Spring 2018 River Flow Forecast
The spring snowmelt (or freshet) causes rising high water levels in the Columbia River and its tributaries each year. This condition helps get salmon smolts downriver quickly, but also makes it dangerous for fishers. CRITFC monitors river conditions and forecasts during the year. We inform fishers of the predicted timing and nature of the freshet to help improve their river safety. River flow is increasing now and will reach its seasonal peak this week (flow will be fastest during that time) then recede through May and early June. The peak is 26-days earlier than normal this year and likely due to increasing climate change impacts.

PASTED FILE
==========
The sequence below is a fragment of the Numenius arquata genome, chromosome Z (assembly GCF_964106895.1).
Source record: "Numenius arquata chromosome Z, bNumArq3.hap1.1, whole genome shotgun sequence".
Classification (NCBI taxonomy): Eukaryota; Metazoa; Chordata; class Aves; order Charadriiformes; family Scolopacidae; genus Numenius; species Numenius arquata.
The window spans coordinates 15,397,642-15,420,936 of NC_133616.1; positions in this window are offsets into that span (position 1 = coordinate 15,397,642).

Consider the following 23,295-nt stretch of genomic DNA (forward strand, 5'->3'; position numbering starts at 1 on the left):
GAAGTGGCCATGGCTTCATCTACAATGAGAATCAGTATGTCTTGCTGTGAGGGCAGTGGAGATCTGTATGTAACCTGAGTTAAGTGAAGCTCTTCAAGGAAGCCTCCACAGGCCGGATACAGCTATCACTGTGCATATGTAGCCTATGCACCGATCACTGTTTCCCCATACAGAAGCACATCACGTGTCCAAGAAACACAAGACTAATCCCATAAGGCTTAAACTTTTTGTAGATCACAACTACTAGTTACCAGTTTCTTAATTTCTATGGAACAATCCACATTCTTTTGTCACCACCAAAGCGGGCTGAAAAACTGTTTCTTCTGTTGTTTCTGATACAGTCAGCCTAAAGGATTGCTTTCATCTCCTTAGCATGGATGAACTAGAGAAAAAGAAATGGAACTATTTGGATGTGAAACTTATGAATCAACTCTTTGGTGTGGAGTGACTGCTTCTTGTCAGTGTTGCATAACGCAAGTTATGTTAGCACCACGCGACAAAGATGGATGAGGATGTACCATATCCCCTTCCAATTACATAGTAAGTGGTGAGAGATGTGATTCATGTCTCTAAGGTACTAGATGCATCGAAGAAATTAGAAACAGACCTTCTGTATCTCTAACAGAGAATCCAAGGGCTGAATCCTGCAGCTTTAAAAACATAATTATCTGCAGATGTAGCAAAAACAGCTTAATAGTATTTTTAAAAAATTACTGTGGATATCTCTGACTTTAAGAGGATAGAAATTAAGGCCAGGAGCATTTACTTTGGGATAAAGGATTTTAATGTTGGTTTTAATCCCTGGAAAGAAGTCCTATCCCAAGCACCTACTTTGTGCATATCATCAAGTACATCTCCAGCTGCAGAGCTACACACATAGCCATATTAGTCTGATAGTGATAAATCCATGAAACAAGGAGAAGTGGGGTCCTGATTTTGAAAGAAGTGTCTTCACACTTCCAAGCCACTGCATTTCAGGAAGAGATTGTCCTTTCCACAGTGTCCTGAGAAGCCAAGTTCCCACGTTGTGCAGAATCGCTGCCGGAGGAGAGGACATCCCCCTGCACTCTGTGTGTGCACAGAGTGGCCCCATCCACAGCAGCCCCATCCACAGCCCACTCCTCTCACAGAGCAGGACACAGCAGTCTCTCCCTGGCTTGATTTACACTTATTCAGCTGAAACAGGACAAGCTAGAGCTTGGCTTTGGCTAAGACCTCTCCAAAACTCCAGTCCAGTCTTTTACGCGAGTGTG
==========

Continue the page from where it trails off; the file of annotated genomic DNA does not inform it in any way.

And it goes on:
The NOAA-National Weather Service May 8 river spring-summer forecast for the Columbia River at The Dalles is at 126% of normal. This winter’s La Niña event enhanced mountain snowfalls and gave colder than normal temperatures, which greatly increases our spring-summer water supply. This means that the freshet will be above normal this spring, giving favorable conditions for juvenile salmon migrating out to the ocean and for returning adults. Ocean conditions are expected to remain favorable in 2018 for salmon survival.
Current Columbia basin snowpack accumulation: Upper Columbia and Washington Cascades 90 – 150% of normal, Oregon Cascades and lower Snake 50 – 110% of normal, Clearwater 110 – 150% of normal, southern Idaho 25 – 110% of normal. Current snow levels are about 4700 feet.